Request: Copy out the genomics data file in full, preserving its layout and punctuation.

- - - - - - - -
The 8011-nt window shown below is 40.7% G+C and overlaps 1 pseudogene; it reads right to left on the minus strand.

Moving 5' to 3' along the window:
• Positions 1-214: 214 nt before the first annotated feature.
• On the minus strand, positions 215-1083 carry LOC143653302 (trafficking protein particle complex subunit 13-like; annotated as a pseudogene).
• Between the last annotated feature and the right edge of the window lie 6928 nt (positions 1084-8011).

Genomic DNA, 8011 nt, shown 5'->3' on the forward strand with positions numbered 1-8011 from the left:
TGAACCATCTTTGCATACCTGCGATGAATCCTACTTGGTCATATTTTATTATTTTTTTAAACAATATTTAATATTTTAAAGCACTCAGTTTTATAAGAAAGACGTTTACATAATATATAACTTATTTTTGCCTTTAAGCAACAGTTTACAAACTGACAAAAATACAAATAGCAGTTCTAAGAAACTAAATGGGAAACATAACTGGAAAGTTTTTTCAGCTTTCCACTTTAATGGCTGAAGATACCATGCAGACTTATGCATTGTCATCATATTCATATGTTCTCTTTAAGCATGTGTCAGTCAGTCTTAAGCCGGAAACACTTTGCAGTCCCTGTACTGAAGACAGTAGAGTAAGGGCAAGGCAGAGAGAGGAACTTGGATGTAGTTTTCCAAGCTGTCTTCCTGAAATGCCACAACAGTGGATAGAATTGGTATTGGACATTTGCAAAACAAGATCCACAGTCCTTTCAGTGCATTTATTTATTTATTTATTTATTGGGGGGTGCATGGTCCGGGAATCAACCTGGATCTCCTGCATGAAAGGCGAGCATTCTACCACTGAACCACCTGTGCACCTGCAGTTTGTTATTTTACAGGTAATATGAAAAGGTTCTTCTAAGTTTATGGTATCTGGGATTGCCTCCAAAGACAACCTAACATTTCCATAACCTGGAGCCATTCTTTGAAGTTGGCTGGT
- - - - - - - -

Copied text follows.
The 8011-nt window shown below is 40.7% G+C and overlaps 1 pseudogene; it reads right to left on the minus strand.

Moving 5' to 3' along the window:
• Positions 1-214: 214 nt before the first annotated feature.
• On the minus strand, positions 215-1083 carry LOC143653302 (trafficking protein particle complex subunit 13-like; annotated as a pseudogene).
• Between the last annotated feature and the right edge of the window lie 6928 nt (positions 1084-8011).

Genomic DNA, 8011 nt, shown 5'->3' on the forward strand with positions numbered 1-8011 from the left:
TGAACCATCTTTGCATACCTGCGATGAATCCTACTTGGTCATATTTTATTATTTTTTTAAACAATATTTAATATTTTAAAGCACTCAGTTTTATAAGAAAGACGTTTACATAATATATAACTTATTTTTGCCTTTAAGCAACAGTTTACAAACTGACAAAAATACAAATAGCAGTTCTAAGAAACTAAATGGGAAACATAACTGGAAAGTTTTTTCAGCTTTCCACTTTAATGGCTGAAGATACCATGCAGACTTATGCATTGTCATCATATTCATATGTTCTCTTTAAGCATGTGTCAGTCAGTCTTAAGCCGGAAACACTTTGCAGTCCCTGTACTGAAGACAGTAGAGTAAGGGCAAGGCAGAGAGAGGAACTTGGATGTAGTTTTCCAAGCTGTCTTCCTGAAATGCCACAACAGTGGATAGAATTGGTATTGGACATTTGCAAAACAAGATCCACAGTCCTTTCAGTGCATTTATTTATTTATTTATTTATTGGGGGGTGCATGGTCCGGGAATCAACCTGGATCTCCTGCATGAAAGGCGAGCATTCTACCACTGAACCACCTGTGCACCTGCAGTTTGTTATTTTACAGGTAATATGAAAAGGTTCTTCTAAGTTTATGGTATCTGGGATTGCCTCCAAAGACAACCTAACATTTCCATAACCTGGAGCCATTCTTTGAAGTTGGCTGGT